Thank you to Baker Books for providing me with an advanced copy of Emily Wierenga's Making it Home, in exchange for an honest review.
PLOT- Emily Wierenga is struggling. She is married to a devoted husband, and is mother to two young, healthy, happy boys. Her mother has recently become a cancer survivor, and Wierenga herself overcame multiple bouts of anorexia. Despite her blessings, which she is quick to acknowledge, she still struggles with her perceived need to be perfect. She struggles to find the balance between taking care of her family, and taking care of her own needs, which include her dreams of becoming a published author.
LIKE- Wierenga has a big heart and she pours it out on the page. Occasionally, this leads to passages that lean towards the melodramatic, but to put a positive spin on it, I think Wierenga is just a very emotional person. She wears her heart on her sleeve.
As a fellow perfectionist, I could identify with some of Wierenga's internal struggles. I felt a pit in my stomach, and felt the familiar, when I read about her meltdowns over control problems. Her imperfections and struggles make this a complex memoir.
A few stand-out sections of the book, are when Wierenga and her husband foster two boys, bringing their household to four boys under the age of five. Yikes! There is a real sense of kindness in the Wierenga family, even when they are admitting to their fears and problems. My favorite part of the book was Wierenga's trip to Africa, a country where she spent time as a child. This is a life altering trip for her, and this section is gut wrenching.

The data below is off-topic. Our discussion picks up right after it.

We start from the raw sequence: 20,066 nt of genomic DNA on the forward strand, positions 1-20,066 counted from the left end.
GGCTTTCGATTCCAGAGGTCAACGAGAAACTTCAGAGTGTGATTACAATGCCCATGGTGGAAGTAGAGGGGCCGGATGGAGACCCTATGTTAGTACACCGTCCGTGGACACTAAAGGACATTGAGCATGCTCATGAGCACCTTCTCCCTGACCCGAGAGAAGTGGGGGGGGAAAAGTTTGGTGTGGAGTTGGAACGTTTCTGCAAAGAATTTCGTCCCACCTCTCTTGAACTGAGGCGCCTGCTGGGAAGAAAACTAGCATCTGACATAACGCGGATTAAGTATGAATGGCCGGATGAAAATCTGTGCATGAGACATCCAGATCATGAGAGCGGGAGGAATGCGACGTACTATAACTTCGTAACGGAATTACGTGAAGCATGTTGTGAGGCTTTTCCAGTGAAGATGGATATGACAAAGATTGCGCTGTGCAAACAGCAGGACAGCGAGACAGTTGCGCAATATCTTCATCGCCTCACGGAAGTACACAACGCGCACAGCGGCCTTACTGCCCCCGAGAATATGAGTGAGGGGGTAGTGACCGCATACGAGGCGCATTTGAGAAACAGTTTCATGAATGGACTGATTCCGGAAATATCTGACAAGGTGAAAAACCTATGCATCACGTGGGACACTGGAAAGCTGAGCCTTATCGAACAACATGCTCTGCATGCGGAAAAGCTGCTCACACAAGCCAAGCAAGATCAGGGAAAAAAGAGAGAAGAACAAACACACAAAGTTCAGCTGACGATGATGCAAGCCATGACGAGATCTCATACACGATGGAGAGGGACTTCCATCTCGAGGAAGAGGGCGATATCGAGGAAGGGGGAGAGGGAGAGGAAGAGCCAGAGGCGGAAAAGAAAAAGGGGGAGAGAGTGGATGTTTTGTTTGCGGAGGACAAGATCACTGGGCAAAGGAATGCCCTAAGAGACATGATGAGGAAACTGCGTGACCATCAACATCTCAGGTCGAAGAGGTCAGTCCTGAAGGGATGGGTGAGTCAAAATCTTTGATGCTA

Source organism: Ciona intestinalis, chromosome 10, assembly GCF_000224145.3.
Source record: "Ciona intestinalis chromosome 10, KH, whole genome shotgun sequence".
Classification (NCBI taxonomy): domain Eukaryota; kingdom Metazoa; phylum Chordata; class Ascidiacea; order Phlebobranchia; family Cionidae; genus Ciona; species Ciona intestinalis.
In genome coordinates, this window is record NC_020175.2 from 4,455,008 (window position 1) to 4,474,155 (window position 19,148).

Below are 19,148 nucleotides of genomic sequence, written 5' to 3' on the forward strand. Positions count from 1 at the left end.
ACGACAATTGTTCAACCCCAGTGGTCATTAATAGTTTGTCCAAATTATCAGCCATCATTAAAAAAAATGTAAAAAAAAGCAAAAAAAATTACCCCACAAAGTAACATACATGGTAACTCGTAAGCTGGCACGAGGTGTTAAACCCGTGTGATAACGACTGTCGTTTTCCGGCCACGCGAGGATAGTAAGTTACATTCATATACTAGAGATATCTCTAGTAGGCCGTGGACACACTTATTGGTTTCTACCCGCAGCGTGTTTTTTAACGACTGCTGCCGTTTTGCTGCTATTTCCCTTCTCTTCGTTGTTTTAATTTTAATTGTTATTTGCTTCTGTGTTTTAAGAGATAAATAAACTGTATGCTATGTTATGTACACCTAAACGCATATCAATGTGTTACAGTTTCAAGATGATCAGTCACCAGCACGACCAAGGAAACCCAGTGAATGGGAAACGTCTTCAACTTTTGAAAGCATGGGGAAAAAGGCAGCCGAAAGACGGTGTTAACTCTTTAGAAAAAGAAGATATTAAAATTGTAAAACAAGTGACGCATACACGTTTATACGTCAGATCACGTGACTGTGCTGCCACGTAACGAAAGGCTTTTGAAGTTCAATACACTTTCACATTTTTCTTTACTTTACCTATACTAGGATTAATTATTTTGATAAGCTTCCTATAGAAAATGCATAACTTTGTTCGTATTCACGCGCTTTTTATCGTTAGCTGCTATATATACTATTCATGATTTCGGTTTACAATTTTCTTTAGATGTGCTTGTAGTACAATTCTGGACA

Simply put, I liked Wierenga's honesty and openness.
DISLIKE- I requested this book from Netgalley and based on the description, this was not the story that I was expecting. A huge component of Wierenga's memoir deals with her wrestling with questions involving her faith and living a Christ-filled life. I'm not religious, but I don't necessarily mind reading stories with a religious bent. Wierenga is Christian, and this is key to every aspect of how she lives her life, which is highly important to the truth in her memoir. It couldn't have been downplayed or eliminated. She talks about it on nearly every page of this book, and for me, it got tedious. I felt a disconnect. If the synopsis had mentioned this aspect of her memoir, I would not have likely requested it.
That said, if you're devoutly Christian, this book might really resonate with you. I can think of several friends that I would recommend Making it Home to. I had never heard of Wierenga prior to reading her memoir, but after the fact, I've discovered that she is a prominent Christian writer, and I think that I might have friends who have heard of her.
RECOMMEND- Depends. I enjoyed Making it Home on many levels, and I'm glad to have been introduced to Wierenga. However, I think that both her overt sentimentality and strong Christian views, could be off-putting to some readers. She may have a specific, rather than a broad, audience for her writing.